A Conversion Reaction is a sudden onset of symptoms which serve to escape an unbearable situation. The person is not at all “faking it;” they have no conscious control of what they feel or do. It’s different from “Factitious Disorder,” like Munchausen’s Syndrome, when patients consciously manufacture illness to gain attention or sympathy. It’s also different from “Malingering,” which is simply a form of lying, in order to get something concrete, like disability or a school excuse.
Symptoms of Conversion Reaction can be almost anything, including blindness; coma, seizures; paralysis; inability to speak, walk, etc; virtually anything. Some examples can be illustrative.
1. In my small Appalachian ER, a woman was brought in “comatose,” surrounded by worried family. Not the first time; we knew her conversion reactions well, which occurred in the setting of major family arguments. I asked the family [who were likely triggers] to please step out, and they said, “OK, but don’t stick needles in her.” Huh? Apparently the last time this happened, a temporary physician had tried to provoke a pain response [not a good way]. The patient was of course conscious, felt it, told her family after, but the psychological force was so strong at the time that she didn’t even react!
2. A 25-year-old man cam to the ER with “chest pain.” I inquired what he was doing at the time: “Playing poker,” then mentioned a man who “raised him.” Sounded interesting, and I used to play in high school, so I asked, “How much did he raise you;” it turned out he was referring to the man who’d raised him as a child, a father figure.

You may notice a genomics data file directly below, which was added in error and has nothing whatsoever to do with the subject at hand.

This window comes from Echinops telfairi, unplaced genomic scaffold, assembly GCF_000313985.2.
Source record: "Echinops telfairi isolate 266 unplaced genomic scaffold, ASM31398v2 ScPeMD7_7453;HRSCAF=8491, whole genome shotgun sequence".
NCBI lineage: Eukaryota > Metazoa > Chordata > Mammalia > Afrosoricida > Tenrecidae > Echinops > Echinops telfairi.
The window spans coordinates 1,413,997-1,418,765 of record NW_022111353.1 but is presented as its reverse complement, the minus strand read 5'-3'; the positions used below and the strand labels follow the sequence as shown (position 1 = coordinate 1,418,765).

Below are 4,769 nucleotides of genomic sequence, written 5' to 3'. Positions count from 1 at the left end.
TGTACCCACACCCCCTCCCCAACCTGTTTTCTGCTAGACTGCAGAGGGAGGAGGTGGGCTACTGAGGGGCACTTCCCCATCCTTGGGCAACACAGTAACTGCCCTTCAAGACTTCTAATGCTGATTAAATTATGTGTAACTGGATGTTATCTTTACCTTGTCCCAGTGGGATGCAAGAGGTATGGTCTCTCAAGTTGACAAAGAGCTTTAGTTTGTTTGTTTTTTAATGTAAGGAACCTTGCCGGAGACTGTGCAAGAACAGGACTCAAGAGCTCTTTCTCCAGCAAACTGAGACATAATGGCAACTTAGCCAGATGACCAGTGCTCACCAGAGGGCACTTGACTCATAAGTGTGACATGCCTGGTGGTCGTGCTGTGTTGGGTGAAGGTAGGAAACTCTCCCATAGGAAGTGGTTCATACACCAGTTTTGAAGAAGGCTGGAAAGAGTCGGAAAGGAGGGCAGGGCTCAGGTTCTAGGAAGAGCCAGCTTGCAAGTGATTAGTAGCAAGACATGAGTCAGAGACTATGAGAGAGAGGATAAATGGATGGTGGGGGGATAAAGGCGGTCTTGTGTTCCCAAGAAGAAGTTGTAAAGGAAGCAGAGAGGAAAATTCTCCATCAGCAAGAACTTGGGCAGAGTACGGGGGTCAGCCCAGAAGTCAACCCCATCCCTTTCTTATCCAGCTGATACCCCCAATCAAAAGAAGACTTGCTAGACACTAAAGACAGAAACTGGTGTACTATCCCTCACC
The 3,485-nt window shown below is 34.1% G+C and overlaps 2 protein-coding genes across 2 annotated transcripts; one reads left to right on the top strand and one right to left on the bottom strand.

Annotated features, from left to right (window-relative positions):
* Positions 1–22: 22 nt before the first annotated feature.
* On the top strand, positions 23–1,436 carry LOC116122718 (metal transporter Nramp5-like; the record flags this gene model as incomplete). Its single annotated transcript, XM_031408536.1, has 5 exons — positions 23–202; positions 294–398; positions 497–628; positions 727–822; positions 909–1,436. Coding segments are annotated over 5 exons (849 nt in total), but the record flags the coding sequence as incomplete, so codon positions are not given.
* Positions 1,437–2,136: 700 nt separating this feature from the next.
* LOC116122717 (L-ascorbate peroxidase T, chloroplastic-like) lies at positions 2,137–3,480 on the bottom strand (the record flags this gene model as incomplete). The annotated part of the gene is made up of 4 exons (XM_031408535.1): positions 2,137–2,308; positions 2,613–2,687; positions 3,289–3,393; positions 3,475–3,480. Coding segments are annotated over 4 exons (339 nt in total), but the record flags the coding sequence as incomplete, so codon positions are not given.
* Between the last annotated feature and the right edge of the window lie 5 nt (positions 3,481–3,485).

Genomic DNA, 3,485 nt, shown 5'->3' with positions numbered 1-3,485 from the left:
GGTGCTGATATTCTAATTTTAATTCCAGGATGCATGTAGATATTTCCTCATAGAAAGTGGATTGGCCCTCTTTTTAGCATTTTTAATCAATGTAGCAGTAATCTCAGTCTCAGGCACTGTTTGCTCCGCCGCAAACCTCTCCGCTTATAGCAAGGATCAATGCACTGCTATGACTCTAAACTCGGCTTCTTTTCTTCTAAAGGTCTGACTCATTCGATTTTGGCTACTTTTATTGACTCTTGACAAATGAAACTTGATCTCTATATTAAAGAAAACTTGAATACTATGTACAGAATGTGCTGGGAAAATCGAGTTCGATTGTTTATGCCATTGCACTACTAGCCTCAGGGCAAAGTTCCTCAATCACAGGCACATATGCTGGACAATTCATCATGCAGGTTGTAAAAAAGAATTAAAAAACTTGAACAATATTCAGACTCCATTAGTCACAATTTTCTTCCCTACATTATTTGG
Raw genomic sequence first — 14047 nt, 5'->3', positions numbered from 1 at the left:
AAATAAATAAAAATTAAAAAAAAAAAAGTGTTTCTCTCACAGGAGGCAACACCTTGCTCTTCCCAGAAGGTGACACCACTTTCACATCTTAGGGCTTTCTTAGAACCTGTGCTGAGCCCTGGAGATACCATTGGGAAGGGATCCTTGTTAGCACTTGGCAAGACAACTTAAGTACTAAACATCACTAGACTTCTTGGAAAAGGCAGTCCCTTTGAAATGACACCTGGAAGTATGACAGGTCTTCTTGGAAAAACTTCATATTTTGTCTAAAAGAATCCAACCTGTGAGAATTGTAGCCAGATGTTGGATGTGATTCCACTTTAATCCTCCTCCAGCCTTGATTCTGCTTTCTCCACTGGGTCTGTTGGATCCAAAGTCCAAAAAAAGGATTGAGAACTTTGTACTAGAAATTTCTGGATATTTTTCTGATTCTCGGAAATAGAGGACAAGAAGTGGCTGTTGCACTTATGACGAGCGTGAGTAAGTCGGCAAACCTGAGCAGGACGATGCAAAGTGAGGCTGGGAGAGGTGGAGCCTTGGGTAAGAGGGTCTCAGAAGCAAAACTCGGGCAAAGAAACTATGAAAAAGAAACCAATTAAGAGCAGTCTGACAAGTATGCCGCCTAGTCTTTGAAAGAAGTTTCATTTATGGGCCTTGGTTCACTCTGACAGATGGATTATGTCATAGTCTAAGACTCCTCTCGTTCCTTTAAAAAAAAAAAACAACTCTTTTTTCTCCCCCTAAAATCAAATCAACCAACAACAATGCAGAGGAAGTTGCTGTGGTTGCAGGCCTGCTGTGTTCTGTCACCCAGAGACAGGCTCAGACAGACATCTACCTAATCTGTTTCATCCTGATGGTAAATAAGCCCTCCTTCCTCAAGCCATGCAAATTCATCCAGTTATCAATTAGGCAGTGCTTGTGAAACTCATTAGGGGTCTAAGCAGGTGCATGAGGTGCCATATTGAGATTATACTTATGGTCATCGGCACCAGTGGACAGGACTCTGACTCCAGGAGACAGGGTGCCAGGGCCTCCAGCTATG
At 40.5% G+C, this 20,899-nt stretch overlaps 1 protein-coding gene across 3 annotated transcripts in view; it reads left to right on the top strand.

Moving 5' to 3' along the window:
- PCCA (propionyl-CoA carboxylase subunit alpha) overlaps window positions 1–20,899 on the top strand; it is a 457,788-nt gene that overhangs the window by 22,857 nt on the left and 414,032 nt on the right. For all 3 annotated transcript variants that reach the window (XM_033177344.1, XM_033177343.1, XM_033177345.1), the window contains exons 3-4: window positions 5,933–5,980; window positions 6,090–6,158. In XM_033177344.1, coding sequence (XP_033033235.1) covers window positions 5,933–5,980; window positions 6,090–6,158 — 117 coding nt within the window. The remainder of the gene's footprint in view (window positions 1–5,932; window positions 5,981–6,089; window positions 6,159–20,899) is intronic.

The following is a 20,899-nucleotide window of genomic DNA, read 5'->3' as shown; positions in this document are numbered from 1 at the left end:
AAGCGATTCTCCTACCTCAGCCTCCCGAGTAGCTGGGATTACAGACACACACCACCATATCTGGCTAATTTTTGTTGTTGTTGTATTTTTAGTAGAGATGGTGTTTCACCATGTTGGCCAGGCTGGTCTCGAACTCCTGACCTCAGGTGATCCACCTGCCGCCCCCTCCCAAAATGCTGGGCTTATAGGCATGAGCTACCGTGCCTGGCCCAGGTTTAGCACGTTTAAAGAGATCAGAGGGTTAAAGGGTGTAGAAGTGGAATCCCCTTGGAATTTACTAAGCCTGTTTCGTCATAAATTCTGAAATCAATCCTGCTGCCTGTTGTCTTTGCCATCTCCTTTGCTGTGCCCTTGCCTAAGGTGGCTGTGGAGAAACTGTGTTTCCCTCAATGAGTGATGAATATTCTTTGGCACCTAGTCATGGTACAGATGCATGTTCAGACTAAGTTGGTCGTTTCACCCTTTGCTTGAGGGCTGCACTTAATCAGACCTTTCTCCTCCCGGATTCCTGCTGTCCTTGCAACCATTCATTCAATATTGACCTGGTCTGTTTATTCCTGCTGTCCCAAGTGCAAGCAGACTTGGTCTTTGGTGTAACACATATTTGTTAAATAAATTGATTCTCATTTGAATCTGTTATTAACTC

This “father” had had a heart attack a month before, and now was losing heavily in the game. So the patient developed chest pain, an unconscious attempt to get his “father” out of the game. And “Dad” kept on playing another hour, with “son” clutching his chest, until finally driving him to the ER!
3. One of my regular AIDS patients, first diagnosed far away during a brain infection, but now completely stable on HIV medications, was sent to me by a desperate outside neurologist “for brain surgery” [!!!!!]. The patient had new weakness, a CT scan showed a tumor, and the local neurosurgeon refused to operate because tumor location didn’t match neurological symptoms. I sent him by phone to our local ER, which hospitalized him “with major neurological deficits.”
Neurology promptly discharged him, saying all his weakness was factitious, i.e. not real. The “tumor” was nothing more than a scar from the old brain infection. I saw him back a day later, and sure enough, on exam all his “weakness” was simply not real. It wasn’t “faked,” he really felt weak, but his body was fine.
Then it turned out that his partner had just broken up with him, so this was his subconscious mind’s way of trying to salvage the relationship. Didn’t work; and the partner, who’d come along during his visit with me, kept asking, “Do you think it might be all in his head? Like, it’s all in his head? …” I just hemmed and hawed, since treatment for Conversion Reactions is empathetic reassurance and frequent follow-up. The partner kept going on, the patient sat quietly with a blank smile.
Post-Script: The patient flew back to his very first hospital, they represcribed treatment for the original infection (potentially toxic, completely unwarranted), and the patient “miraculously” recovered. I slowly discontinued those multiple medications, patient did fine; independently from all this, the 2 lovers reunited.
Conversion Reactions are challenging.